Nigeria claims deal with Boko Haram on ceasefire, kidnapped girls

October 18, 2014 8:37 am

– Chad talks –

Tukur said he represented the government at two meetings with the Islamists in Chad, which were mediated by the country’s President Idriss Deby.

“Boko Haram issued the ceasefire as a result of the discussions we have been having with them,” said Tukur, adding that Ahmadu made the announcement on Thursday evening.

“They have agreed to release the Chibok girls,” he continued, referring to the girls seized in northeast Nigeria on April 14, causing global outrage.

Leaders of the Bring Back Our Girls campaign, which has been pressuring the government to act, gave a cautious welcome to a possible release.

“We are monitoring the news with huge expectations,” they said on Twitter.

Ndjamena refused to comment but security sources in the country said Chad, which Jonathan visited for talks with Deby early last month, had been involved in the discussions.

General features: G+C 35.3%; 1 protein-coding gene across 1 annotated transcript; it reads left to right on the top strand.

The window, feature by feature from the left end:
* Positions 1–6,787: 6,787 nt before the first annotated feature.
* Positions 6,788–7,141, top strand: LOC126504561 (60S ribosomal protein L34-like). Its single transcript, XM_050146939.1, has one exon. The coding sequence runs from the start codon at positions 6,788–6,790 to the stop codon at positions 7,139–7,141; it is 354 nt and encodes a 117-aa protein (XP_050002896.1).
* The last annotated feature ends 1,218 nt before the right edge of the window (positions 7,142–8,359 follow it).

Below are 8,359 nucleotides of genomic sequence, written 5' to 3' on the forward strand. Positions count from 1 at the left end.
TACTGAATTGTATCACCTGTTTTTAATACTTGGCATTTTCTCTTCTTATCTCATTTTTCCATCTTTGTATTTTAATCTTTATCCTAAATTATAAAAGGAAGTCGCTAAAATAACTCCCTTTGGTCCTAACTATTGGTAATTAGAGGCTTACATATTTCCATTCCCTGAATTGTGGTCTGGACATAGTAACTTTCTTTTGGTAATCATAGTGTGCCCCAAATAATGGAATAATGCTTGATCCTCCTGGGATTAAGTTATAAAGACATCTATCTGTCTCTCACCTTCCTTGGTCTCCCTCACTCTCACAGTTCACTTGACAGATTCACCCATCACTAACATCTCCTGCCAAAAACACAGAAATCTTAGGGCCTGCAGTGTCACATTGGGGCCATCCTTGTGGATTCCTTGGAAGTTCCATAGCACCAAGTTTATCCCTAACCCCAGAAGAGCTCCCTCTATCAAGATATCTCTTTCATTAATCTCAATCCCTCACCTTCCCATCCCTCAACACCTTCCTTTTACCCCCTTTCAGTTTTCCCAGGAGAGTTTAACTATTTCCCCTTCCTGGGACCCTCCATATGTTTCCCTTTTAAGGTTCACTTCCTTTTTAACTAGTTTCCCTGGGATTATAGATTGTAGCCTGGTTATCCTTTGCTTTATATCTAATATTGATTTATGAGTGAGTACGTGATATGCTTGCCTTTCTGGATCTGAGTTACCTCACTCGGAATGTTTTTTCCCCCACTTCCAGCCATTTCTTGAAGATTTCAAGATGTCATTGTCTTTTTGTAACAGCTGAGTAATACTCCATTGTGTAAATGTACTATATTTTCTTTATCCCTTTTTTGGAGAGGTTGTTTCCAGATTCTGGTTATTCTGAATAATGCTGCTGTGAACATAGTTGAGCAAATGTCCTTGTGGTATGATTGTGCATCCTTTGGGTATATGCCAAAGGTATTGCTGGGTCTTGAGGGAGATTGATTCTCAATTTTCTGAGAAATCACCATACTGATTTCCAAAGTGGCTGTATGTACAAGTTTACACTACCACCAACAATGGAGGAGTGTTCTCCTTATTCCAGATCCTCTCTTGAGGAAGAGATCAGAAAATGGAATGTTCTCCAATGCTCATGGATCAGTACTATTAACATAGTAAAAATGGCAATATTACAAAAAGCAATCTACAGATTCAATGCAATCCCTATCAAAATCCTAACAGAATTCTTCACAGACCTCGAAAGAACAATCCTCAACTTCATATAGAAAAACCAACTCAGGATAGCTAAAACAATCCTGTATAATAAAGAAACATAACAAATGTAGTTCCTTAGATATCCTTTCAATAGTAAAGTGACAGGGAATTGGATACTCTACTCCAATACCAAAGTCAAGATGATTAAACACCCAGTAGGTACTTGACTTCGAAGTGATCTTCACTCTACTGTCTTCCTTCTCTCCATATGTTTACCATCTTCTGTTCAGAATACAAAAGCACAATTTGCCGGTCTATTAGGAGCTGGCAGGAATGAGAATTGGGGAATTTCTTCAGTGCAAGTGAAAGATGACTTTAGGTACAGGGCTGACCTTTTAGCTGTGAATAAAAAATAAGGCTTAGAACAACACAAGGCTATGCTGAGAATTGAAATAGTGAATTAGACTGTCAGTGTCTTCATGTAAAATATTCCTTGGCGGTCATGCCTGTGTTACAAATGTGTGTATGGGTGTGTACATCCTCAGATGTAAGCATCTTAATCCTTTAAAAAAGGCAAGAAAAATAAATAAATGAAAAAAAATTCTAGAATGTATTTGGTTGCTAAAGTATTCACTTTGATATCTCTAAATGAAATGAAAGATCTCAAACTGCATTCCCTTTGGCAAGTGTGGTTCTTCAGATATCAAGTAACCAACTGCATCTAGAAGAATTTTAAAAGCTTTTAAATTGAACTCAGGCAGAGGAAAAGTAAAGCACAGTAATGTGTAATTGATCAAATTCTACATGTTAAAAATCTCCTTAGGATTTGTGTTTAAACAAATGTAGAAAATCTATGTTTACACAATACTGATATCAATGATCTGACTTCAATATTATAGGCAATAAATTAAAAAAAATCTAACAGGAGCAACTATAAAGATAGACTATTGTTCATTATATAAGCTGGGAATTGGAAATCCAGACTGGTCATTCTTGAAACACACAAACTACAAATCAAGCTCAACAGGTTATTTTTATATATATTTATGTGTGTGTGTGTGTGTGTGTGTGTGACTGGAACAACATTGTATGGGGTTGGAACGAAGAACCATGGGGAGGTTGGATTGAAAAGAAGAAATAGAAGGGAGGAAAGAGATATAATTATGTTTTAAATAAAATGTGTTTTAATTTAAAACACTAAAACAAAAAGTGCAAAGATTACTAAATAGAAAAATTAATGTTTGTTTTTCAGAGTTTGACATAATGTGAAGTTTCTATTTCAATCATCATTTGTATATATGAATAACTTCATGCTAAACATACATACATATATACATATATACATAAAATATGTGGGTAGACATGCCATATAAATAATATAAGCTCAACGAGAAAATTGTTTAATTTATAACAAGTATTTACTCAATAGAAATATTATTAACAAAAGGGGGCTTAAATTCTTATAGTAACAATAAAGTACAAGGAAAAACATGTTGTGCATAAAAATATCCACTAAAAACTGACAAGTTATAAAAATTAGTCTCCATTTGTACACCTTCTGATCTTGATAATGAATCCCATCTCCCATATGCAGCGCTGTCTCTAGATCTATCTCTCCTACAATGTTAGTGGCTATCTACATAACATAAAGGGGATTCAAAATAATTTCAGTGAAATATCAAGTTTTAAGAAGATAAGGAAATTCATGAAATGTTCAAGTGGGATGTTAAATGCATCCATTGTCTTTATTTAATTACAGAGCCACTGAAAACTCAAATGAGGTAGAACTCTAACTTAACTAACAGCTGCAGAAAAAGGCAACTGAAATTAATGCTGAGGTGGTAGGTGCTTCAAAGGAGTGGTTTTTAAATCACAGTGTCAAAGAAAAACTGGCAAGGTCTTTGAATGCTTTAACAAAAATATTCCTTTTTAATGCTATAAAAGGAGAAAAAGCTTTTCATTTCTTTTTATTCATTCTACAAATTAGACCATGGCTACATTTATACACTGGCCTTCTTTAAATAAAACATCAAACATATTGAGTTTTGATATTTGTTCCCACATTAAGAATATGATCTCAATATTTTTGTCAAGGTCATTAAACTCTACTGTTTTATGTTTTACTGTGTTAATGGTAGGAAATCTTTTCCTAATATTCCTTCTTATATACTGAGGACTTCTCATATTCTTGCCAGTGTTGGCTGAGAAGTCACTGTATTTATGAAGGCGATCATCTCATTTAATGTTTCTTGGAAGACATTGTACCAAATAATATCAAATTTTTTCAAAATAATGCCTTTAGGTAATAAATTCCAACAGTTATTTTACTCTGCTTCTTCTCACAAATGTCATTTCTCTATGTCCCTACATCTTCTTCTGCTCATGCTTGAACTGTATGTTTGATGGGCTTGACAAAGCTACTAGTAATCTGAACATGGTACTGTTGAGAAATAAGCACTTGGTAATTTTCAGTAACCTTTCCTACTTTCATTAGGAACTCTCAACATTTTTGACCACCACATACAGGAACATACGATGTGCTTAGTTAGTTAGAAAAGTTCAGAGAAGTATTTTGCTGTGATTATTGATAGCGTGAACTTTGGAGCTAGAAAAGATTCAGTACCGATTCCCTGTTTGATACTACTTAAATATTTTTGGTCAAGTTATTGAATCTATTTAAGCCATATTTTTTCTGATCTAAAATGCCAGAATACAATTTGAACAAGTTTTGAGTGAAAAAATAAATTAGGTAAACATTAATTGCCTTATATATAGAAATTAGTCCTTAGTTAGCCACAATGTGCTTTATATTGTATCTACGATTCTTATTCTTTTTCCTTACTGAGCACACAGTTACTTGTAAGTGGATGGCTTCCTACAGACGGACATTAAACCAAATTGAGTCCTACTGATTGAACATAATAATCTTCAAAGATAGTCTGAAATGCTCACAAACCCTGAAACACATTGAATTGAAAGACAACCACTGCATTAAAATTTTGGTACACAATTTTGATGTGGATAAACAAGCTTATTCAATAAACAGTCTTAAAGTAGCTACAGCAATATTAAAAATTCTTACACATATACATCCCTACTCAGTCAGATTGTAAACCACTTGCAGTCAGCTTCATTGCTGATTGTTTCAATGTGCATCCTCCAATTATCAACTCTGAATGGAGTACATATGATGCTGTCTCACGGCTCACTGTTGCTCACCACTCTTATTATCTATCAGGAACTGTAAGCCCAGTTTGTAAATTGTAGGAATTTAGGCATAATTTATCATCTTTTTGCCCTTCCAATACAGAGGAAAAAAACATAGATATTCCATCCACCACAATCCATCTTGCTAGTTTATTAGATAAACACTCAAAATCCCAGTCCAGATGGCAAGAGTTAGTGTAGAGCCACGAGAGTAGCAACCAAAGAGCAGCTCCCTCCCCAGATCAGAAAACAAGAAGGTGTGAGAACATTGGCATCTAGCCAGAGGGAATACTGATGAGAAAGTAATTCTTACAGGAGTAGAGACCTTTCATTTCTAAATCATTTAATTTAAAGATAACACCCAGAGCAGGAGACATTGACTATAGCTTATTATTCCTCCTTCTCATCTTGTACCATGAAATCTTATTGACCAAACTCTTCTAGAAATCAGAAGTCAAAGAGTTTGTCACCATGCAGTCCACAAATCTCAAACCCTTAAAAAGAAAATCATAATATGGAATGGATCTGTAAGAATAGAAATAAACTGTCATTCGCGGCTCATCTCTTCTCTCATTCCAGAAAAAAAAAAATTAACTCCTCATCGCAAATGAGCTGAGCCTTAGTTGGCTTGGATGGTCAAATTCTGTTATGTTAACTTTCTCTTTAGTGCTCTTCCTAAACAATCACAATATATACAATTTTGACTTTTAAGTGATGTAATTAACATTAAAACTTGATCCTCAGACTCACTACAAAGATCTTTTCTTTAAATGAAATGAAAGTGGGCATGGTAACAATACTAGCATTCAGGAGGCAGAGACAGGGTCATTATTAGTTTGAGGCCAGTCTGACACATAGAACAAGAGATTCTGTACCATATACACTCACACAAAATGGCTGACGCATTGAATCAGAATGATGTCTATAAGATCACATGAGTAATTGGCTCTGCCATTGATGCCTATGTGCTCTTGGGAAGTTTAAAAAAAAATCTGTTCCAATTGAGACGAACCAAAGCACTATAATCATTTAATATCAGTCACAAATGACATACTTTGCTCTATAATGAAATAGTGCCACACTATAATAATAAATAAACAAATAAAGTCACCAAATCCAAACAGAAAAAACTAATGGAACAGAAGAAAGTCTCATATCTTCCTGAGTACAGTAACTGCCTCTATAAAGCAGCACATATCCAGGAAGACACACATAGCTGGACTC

The source also said a ceasefire agreement was reached as well as the release of 27 hostages, 10 of them Chinese nationals, who were kidnapped in northern Cameroon earlier this year.

The release of the hostages last weekend was “a first strong signal” from Boko Haram to prove their good faith, the source added but did not mention the schoolgirls.

Cameroon announced on Friday that eight of its soldiers and 107 Boko Haram fighters were killed during fierce fighting in its far north region on Wednesday and Thursday.

A police officer told AFP that at least 30 civilians had been killed by Boko Haram before the military ambush.

In Nigeria, unidentified gunmen on Friday killed eight people on a road near Shaffa village in Borno state, two local residents said, but it was not clear if the attack was by militants.

The incident, however, happened near where a prominent Muslim leader, the Emir of Gwoza, was killed by Boko Haram militants in May.

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